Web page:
In languages there are different words to define space. ‘Room’ can mean both an enclosed space as well as a physical object containing the space, or, as a figure of speech, the idea of space in general. ‘Landscape’ on the other hand suggests a wide open space with no clear limits. ‘Area’ is a defined fraction of space. ‘Location’ refers to a fixed position. ‘Spot’ is both limited and fixed in space. These denominators are but a fraction of terms that we can use to map out and refer to our surroundings.
The most universal term for space we can use is ‘place’. Not only are those two words in English similar in sound, they are often used interchangeably. However, there is a clear semantic difference that separates these two concepts from each other:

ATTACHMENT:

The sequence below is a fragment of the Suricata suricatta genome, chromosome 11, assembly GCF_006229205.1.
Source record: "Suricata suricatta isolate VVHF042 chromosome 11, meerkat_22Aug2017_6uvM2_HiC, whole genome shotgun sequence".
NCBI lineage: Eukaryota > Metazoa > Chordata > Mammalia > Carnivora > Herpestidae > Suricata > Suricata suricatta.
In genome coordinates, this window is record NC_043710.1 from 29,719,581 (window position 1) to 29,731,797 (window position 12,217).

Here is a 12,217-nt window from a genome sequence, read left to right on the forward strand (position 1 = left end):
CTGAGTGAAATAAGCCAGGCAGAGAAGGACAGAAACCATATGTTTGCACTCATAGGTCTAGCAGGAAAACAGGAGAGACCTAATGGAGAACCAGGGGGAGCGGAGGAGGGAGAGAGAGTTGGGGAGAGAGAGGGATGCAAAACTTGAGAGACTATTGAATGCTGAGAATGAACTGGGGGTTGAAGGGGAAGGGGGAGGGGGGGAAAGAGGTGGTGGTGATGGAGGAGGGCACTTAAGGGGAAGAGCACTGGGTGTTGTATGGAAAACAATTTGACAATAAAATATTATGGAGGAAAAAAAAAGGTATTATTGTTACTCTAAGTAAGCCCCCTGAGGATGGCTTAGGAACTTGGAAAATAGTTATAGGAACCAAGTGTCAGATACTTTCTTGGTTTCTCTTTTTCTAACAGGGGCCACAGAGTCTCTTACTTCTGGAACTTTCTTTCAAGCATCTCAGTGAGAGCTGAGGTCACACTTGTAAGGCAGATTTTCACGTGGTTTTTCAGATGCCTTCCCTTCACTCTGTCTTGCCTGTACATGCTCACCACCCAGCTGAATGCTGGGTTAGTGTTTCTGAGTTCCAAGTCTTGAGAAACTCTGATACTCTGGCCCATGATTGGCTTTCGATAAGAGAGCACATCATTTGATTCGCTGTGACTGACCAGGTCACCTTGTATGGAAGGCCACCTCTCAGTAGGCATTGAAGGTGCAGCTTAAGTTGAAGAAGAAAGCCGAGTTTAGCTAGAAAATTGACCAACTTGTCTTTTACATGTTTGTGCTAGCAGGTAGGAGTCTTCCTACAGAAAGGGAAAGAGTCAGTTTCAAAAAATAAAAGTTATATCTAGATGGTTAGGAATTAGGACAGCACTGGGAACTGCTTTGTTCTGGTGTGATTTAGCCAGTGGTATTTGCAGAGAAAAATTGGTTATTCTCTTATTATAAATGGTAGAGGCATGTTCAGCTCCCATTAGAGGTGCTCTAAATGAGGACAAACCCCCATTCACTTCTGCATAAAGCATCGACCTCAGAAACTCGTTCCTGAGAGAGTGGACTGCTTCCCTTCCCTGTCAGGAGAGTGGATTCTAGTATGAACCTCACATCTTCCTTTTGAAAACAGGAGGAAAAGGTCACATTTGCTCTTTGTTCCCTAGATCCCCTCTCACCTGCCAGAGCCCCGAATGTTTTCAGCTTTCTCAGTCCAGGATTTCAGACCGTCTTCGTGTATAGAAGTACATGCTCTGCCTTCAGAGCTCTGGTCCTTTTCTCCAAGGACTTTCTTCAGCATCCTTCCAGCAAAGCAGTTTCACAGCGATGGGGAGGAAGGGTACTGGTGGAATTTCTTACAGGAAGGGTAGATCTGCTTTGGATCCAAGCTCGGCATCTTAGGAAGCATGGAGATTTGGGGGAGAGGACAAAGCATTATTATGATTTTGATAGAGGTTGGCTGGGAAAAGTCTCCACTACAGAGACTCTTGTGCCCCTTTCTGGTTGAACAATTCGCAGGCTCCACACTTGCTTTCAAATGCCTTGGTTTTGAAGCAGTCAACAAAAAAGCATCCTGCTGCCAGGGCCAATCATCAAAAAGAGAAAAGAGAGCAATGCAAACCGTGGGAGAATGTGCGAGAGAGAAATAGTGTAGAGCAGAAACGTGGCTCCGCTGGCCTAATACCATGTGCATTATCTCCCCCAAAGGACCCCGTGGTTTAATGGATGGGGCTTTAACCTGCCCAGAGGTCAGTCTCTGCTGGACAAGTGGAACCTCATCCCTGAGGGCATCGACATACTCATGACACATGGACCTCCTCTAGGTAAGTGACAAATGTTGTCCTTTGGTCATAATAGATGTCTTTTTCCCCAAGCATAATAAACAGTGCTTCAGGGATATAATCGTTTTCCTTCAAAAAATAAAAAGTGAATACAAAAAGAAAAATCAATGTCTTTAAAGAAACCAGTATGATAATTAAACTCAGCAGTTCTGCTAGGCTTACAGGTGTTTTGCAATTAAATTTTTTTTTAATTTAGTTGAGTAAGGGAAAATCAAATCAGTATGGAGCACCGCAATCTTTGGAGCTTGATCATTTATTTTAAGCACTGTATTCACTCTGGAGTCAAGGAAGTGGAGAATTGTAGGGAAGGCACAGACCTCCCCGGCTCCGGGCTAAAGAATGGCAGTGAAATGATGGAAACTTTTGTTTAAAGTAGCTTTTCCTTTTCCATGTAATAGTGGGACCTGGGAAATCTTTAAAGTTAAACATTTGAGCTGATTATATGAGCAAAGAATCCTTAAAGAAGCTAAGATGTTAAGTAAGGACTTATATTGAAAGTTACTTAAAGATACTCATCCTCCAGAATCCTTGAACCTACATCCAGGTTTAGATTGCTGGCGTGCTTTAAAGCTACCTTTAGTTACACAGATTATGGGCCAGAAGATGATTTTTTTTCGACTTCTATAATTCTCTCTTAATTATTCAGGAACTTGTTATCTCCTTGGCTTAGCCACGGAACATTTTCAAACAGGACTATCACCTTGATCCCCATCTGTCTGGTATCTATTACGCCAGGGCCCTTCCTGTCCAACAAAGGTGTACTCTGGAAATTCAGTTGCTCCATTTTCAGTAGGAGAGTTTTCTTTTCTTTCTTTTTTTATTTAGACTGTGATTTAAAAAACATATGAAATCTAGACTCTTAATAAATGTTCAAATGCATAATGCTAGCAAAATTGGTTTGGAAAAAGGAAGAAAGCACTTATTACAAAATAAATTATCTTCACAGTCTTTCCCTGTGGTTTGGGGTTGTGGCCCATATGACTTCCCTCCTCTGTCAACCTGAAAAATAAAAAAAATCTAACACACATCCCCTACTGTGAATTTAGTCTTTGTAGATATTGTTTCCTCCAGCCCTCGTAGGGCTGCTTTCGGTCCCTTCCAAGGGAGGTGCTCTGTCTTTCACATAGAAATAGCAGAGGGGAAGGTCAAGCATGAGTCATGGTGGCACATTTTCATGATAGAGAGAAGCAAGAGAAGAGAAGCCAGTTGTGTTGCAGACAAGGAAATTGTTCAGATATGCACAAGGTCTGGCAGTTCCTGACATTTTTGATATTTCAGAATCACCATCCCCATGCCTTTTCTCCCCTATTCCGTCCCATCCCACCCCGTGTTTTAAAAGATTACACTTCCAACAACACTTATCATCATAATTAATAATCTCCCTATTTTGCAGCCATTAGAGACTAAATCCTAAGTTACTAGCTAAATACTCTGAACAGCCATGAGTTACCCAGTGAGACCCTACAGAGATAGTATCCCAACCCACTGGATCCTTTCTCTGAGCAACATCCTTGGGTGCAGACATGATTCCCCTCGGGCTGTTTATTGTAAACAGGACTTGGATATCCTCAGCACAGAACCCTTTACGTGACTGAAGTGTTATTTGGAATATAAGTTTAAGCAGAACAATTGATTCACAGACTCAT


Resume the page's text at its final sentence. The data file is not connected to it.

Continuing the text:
Space, like time, is a dimension. Space is limitless, absolute and infinite. It is measurable, but it has no perceivable beginning or end point. We can only define it in relation to what we perceive within its scope. Using the relationships between these objects, we can make imaginary divisions in spaces. This is when a ‘space’ becomes a ‘place’.
A place is a space with a meaning,defined by objects around it. Due to their conceptuality without our perception places are not distinguishable from the rest of the space.All in all, spaces are concrete, inclusive and objective whereas places are semantic, exclusive and subjective.